I worked in the UK division of a software development company in the field of analogue and mixed-signal electronic chip design based in Portsmouth. It was the perfect opportunity for me since it expanded my knowledge in both electronic and computer engineering. I went into my placement year with a mentality that it was as much about finding out what I did NOT want to do as it was about finding out what I enjoyed. What I learnt through the experience, long before I graduated, is that I enjoyed the software industry a lot more than electronics. Ultimately, it played a big decision when I was looking for jobs in my final year.
What I enjoyed most about my Professional Training Year is that since the UK division of our company was small, I got stretched a lot further even in a placement role than I would have been at a larger firm. I was given the flexibility to own project management end-to-end, and also work on developing business relationships. These skills helped me immensely in later roles in my career.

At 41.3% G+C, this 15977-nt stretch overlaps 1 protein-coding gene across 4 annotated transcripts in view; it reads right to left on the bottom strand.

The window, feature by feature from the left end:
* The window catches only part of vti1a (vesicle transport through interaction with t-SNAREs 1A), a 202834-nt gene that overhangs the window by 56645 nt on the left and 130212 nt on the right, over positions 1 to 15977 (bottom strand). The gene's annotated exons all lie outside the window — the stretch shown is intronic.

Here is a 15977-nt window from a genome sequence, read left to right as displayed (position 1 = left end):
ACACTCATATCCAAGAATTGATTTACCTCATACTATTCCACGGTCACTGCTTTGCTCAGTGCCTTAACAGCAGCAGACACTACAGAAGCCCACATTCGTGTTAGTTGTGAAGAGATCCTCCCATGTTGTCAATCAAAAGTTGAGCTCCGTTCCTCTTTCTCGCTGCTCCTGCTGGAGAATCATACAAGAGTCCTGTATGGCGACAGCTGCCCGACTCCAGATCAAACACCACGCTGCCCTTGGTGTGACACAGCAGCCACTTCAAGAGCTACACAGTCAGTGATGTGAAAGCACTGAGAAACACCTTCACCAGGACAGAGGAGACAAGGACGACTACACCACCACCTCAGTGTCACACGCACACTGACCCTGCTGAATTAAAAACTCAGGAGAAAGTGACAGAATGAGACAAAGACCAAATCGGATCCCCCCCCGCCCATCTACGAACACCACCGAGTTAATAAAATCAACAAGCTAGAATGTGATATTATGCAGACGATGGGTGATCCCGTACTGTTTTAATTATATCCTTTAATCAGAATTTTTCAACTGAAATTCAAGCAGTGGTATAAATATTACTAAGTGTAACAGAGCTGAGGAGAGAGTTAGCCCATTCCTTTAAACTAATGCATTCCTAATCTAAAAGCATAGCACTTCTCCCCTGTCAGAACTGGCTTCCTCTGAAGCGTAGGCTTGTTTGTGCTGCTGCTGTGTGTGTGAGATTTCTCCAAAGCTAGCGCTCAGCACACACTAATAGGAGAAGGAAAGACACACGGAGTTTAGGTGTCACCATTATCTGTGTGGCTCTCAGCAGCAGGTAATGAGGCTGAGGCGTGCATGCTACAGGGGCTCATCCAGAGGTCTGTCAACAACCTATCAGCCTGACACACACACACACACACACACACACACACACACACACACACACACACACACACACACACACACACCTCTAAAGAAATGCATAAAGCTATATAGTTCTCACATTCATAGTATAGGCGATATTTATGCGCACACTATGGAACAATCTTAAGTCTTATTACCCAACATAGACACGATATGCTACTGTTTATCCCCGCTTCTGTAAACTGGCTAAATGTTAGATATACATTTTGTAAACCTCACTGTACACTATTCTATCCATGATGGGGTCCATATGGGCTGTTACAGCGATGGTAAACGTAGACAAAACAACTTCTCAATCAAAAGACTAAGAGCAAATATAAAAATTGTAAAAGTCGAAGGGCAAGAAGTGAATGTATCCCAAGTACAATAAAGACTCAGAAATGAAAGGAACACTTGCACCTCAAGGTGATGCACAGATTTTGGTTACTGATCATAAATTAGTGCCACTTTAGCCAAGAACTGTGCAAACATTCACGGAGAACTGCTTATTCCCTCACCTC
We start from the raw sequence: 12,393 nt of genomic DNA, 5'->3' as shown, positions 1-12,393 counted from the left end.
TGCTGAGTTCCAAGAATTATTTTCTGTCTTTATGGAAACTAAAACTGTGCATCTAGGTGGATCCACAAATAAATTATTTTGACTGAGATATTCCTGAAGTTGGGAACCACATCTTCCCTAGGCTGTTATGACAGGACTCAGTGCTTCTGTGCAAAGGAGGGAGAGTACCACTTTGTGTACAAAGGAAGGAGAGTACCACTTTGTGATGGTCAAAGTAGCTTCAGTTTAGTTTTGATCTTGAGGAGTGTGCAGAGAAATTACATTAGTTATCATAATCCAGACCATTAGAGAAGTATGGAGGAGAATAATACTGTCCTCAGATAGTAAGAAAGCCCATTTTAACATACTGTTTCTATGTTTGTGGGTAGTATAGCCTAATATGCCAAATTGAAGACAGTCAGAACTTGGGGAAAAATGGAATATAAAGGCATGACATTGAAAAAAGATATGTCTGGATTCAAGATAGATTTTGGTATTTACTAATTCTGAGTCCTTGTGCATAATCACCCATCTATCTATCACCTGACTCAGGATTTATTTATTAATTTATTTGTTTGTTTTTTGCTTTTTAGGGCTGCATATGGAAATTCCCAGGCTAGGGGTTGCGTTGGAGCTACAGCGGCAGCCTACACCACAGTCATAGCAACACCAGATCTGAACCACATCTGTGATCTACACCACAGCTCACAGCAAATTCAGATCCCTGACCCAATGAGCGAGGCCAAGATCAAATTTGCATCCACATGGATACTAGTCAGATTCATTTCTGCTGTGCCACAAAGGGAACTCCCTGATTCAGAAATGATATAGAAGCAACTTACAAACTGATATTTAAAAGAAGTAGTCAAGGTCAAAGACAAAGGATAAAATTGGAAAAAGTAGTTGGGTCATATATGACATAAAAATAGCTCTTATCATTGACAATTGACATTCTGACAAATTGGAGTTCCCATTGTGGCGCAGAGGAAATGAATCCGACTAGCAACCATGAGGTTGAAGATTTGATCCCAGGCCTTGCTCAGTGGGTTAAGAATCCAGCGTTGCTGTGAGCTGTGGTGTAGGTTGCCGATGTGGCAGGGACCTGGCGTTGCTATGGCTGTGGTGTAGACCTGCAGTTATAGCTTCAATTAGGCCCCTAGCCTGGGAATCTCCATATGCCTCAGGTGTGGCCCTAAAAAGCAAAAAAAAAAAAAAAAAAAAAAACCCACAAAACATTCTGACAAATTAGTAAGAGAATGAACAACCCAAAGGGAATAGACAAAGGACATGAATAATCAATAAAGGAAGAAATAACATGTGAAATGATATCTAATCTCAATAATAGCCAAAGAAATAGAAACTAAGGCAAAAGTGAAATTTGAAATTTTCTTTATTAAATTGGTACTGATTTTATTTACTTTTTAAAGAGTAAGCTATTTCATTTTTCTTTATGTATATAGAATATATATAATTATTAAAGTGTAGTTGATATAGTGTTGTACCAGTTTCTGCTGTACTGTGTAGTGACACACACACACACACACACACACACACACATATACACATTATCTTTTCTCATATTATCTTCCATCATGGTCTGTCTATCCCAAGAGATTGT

How did studying or working abroad influence your career aspirations? Did it benefit you in other ways?
In addition to my placement year, I also spent a year abroad studying at Nanyang Technological University, Singapore. I was also sponsored by the Singapore Government on a summer internship to stay on to carry out research in speech processing. My time in Singapore and the network I built there landed me my first job out of university – and my current job after that, as it instantly stood out to prospective employers. I got the opportunity to take elective courses in diverse topics such as economics and communication studies on top of my course modules and that academic experience has been useful in giving me the extra edge in my day-to-day role.
Reflecting on your own experiences, what advice do you have for students considering studying or working outside of the UK?
My year abroad in Singapore gave me the opportunity to be exposed to a different academic and cultural environment was, without a doubt, something that helped me develop personally in a big way. And this is true for all of the friends – from Singapore and other exchange students like me – that I made as well! Looking back at it now, even when I talk to those friends in successful careers, everyone realises how much of a role it played in making us who we are today.